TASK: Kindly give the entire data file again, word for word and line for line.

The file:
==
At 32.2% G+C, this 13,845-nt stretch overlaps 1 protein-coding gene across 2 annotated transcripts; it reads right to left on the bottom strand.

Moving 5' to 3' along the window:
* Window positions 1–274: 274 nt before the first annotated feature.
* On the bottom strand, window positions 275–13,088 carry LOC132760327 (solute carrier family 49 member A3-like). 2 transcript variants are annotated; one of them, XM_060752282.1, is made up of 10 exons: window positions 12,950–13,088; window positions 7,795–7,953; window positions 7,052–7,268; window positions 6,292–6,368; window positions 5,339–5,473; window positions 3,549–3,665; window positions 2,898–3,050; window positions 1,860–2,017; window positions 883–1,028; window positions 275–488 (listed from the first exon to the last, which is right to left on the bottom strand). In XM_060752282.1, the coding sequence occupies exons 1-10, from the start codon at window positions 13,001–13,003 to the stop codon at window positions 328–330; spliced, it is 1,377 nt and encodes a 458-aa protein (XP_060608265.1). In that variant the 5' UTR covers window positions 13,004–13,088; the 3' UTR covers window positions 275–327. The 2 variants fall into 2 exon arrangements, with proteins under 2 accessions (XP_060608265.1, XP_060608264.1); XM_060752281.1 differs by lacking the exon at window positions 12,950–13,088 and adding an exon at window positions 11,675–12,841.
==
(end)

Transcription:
At 32.2% G+C, this 13,845-nt stretch overlaps 1 protein-coding gene across 2 annotated transcripts; it reads right to left on the bottom strand.

Moving 5' to 3' along the window:
* Window positions 1–274: 274 nt before the first annotated feature.
* On the bottom strand, window positions 275–13,088 carry LOC132760327 (solute carrier family 49 member A3-like). 2 transcript variants are annotated; one of them, XM_060752282.1, is made up of 10 exons: window positions 12,950–13,088; window positions 7,795–7,953; window positions 7,052–7,268; window positions 6,292–6,368; window positions 5,339–5,473; window positions 3,549–3,665; window positions 2,898–3,050; window positions 1,860–2,017; window positions 883–1,028; window positions 275–488 (listed from the first exon to the last, which is right to left on the bottom strand). In XM_060752282.1, the coding sequence occupies exons 1-10, from the start codon at window positions 13,001–13,003 to the stop codon at window positions 328–330; spliced, it is 1,377 nt and encodes a 458-aa protein (XP_060608265.1). In that variant the 5' UTR covers window positions 13,004–13,088; the 3' UTR covers window positions 275–327. The 2 variants fall into 2 exon arrangements, with proteins under 2 accessions (XP_060608265.1, XP_060608264.1); XM_060752281.1 differs by lacking the exon at window positions 12,950–13,088 and adding an exon at window positions 11,675–12,841.